Forests Win Protection

One of the world's largest ever environmental protection measures was achieved in December when a coalition of environmental groups, Canadian First Nations peoples, and private industry agreed to conserve 1.3 billion acres of Canada's boreal, or sub-arctic, forests. This is one of the largest unspoiled woodlands in the world and amounts to about one-quarter of the globe's remaining forest. It contains 80 percent of the world's fresh water, and the protected area makes up about 53 percent of Canada.
Environmentalists hope the agreement will protect not only Canada's northern forests, consisting largely of pine, spruce, and poplar, but also native wildlife—such as caribou, wolves, and bears—and migratory birds, including whooping cranes, yellow rails, warblers, and sparrows.

“The Canadian Boreal Forest Initiative is the largest conservation agreement yet made in the world,” said Monte Hummel, president of World Wildlife Fund Canada, one of the initiative's key participants.

The initiative was conceived about three years ago after the Pew Charitable Trusts in the United States, realizing that Canada contains a massive chunk of the world's remaining virgin forests, donated $4.5 million (U.S.) to help the plan come to life.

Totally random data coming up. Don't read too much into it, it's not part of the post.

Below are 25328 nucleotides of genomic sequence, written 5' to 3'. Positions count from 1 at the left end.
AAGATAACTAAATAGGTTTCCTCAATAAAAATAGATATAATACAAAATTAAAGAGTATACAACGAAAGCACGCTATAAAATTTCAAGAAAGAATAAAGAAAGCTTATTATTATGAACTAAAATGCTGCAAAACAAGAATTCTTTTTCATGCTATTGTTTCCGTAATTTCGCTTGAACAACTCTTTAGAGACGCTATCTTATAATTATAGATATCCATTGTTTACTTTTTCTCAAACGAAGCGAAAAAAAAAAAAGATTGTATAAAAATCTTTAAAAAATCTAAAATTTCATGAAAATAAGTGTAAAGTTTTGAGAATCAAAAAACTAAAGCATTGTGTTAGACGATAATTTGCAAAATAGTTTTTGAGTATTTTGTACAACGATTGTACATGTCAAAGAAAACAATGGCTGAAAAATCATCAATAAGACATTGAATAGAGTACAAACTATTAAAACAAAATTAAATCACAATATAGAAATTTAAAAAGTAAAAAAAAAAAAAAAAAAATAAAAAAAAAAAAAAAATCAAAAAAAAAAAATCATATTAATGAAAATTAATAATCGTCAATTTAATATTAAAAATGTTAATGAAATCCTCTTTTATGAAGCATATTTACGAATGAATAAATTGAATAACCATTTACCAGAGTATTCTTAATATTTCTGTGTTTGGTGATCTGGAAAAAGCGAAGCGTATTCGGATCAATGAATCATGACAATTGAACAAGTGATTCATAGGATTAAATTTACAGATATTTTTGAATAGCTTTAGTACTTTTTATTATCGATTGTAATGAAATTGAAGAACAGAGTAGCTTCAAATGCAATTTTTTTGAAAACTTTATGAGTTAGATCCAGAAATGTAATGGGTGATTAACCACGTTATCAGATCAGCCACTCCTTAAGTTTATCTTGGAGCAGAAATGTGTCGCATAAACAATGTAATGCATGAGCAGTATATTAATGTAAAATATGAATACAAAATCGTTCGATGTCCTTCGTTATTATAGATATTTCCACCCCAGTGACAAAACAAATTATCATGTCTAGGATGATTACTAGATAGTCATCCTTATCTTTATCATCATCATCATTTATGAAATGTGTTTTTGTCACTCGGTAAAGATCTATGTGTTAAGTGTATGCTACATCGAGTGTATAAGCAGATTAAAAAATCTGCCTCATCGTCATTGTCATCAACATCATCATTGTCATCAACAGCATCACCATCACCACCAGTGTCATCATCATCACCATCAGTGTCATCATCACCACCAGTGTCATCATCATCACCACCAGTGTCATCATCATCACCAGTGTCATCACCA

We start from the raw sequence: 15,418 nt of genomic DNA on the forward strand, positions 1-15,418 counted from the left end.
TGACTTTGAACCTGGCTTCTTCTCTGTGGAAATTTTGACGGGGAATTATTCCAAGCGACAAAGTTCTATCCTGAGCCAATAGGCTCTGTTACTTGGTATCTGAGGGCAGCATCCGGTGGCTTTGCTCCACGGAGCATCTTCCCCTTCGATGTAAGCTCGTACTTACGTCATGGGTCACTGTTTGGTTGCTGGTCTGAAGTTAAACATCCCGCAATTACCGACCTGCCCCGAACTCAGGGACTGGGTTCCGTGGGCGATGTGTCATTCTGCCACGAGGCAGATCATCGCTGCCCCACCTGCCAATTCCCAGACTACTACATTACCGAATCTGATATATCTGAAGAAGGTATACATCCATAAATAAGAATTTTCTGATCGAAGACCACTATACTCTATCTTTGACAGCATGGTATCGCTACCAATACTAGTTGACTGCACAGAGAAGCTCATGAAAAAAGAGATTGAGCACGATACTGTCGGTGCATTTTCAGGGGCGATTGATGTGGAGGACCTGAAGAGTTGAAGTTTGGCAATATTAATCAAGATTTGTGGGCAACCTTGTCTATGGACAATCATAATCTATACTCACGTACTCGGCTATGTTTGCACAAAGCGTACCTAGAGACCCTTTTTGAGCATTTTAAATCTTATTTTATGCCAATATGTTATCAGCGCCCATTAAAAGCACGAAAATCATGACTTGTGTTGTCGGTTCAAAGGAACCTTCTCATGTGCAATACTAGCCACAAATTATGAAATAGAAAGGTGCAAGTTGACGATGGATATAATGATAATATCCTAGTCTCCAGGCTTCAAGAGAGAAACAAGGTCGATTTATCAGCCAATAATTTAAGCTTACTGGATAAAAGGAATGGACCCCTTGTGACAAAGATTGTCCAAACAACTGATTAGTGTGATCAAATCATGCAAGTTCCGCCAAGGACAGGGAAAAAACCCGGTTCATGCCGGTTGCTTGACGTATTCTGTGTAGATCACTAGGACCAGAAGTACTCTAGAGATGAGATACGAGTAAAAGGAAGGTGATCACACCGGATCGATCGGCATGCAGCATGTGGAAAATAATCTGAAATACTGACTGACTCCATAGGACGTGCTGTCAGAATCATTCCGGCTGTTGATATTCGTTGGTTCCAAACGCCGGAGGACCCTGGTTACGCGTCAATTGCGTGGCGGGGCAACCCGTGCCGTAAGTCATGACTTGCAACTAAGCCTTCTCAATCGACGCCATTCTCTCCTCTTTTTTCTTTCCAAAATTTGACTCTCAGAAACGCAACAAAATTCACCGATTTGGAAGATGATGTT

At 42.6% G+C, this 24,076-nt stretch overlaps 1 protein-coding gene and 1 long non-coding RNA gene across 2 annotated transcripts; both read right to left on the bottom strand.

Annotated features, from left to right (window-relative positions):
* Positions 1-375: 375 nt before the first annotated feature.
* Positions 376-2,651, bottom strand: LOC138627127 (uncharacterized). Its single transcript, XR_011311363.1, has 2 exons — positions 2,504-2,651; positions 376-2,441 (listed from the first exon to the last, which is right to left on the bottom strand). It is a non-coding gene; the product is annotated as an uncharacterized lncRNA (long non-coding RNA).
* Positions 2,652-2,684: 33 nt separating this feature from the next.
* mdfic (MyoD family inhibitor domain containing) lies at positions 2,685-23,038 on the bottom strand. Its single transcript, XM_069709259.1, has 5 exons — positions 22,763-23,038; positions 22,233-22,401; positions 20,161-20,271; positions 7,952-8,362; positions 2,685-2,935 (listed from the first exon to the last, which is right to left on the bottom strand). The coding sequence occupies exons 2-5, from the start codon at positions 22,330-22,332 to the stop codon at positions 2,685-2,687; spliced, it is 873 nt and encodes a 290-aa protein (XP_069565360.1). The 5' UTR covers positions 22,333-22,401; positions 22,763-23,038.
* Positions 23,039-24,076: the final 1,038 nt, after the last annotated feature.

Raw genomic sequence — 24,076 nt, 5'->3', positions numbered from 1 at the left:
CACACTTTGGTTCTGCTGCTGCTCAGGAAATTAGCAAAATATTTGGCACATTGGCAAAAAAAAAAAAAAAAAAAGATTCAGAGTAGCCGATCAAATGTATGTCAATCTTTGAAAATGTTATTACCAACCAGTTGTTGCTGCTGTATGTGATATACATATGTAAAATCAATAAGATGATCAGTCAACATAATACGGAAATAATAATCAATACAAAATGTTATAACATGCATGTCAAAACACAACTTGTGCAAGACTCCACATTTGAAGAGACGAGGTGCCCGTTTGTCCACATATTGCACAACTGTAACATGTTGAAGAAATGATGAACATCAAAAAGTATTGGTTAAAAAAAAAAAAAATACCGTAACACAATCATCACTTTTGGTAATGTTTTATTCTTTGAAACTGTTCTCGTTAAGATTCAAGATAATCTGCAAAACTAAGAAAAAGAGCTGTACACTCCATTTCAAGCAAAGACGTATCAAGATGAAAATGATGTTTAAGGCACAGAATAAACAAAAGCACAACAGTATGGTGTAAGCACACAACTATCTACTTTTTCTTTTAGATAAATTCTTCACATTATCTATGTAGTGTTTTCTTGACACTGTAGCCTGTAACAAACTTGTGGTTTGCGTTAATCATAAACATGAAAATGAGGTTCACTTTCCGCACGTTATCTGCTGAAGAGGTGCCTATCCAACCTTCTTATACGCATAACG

The initiative includes some compromises. Roughly 50 percent of the area will be open for development, including logging and oil and gas exploration, using “ecologically sustainable” methods that have yet to be defined.

The agreement is also missing several key parties. One is the Canadian government. Without government involvement, some environmentalists worry that the agreement will lack enforcement power. The government may join the initiative in the future. Another missing party is the largest lumber producer in the world, Weyerhaeuser, which has major operations in Canada since it took over MacMillan Bloedel.

Bill Hunter, president and chief executive of the Edmonton-based Alberta-Pacific Forest Industries Inc., one of the largest pulp mills in North America, said the plan is so large and so unusual that it's unsettling even for those who struck the deal. “I'm scared,” he said. “But if this works, man, oh, man, what a model it will be for the world.”

“We are conserving abundance,” said Cathy Wilkinson, director of the Canadian Boreal Initiative, which helped pull together the framework. “We're flipping the paradigm…This is just a first step.”

In contrast to the Canadian agreement, the Bush administration recently announced that the Tongass National Forest in Alaska, the largest in the country, would be exempted from the Clinton-era Roadless Areas Conservation rule, opening up more than half of the 17-million-acre forest for development and logging.

—Rik Langendoen
For more information on the Canadian initiative, see

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